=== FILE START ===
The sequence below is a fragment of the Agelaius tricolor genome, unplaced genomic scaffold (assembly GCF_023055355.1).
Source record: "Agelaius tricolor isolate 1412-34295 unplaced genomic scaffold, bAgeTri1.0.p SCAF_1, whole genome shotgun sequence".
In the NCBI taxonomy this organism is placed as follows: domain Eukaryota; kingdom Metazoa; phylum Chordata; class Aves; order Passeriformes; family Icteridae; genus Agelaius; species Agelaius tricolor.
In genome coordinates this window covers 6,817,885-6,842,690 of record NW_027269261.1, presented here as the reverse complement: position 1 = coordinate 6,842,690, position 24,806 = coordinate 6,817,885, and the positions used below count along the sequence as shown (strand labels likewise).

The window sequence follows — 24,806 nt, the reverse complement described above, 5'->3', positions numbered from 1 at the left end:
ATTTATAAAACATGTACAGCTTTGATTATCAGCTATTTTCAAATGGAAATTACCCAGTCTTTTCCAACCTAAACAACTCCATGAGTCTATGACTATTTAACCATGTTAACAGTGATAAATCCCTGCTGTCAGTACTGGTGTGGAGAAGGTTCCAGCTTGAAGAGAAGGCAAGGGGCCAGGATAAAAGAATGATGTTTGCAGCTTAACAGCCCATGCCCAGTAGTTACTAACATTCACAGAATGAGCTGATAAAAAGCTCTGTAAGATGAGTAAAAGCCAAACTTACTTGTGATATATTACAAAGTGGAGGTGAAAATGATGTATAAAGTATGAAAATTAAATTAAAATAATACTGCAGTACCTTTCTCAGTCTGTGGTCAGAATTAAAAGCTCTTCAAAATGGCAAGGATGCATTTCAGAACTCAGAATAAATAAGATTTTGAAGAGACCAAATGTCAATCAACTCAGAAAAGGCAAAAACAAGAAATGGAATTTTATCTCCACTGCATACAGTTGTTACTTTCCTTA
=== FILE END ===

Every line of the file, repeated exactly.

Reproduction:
The sequence below is a fragment of the Agelaius tricolor genome, unplaced genomic scaffold (assembly GCF_023055355.1).
Source record: "Agelaius tricolor isolate 1412-34295 unplaced genomic scaffold, bAgeTri1.0.p SCAF_1, whole genome shotgun sequence".
In the NCBI taxonomy this organism is placed as follows: domain Eukaryota; kingdom Metazoa; phylum Chordata; class Aves; order Passeriformes; family Icteridae; genus Agelaius; species Agelaius tricolor.
In genome coordinates this window covers 6,817,885-6,842,690 of record NW_027269261.1, presented here as the reverse complement: position 1 = coordinate 6,842,690, position 24,806 = coordinate 6,817,885, and the positions used below count along the sequence as shown (strand labels likewise).

The window sequence follows — 24,806 nt, the reverse complement described above, 5'->3', positions numbered from 1 at the left end:
ATTTATAAAACATGTACAGCTTTGATTATCAGCTATTTTCAAATGGAAATTACCCAGTCTTTTCCAACCTAAACAACTCCATGAGTCTATGACTATTTAACCATGTTAACAGTGATAAATCCCTGCTGTCAGTACTGGTGTGGAGAAGGTTCCAGCTTGAAGAGAAGGCAAGGGGCCAGGATAAAAGAATGATGTTTGCAGCTTAACAGCCCATGCCCAGTAGTTACTAACATTCACAGAATGAGCTGATAAAAAGCTCTGTAAGATGAGTAAAAGCCAAACTTACTTGTGATATATTACAAAGTGGAGGTGAAAATGATGTATAAAGTATGAAAATTAAATTAAAATAATACTGCAGTACCTTTCTCAGTCTGTGGTCAGAATTAAAAGCTCTTCAAAATGGCAAGGATGCATTTCAGAACTCAGAATAAATAAGATTTTGAAGAGACCAAATGTCAATCAACTCAGAAAAGGCAAAAACAAGAAATGGAATTTTATCTCCACTGCATACAGTTGTTACTTTCCTTA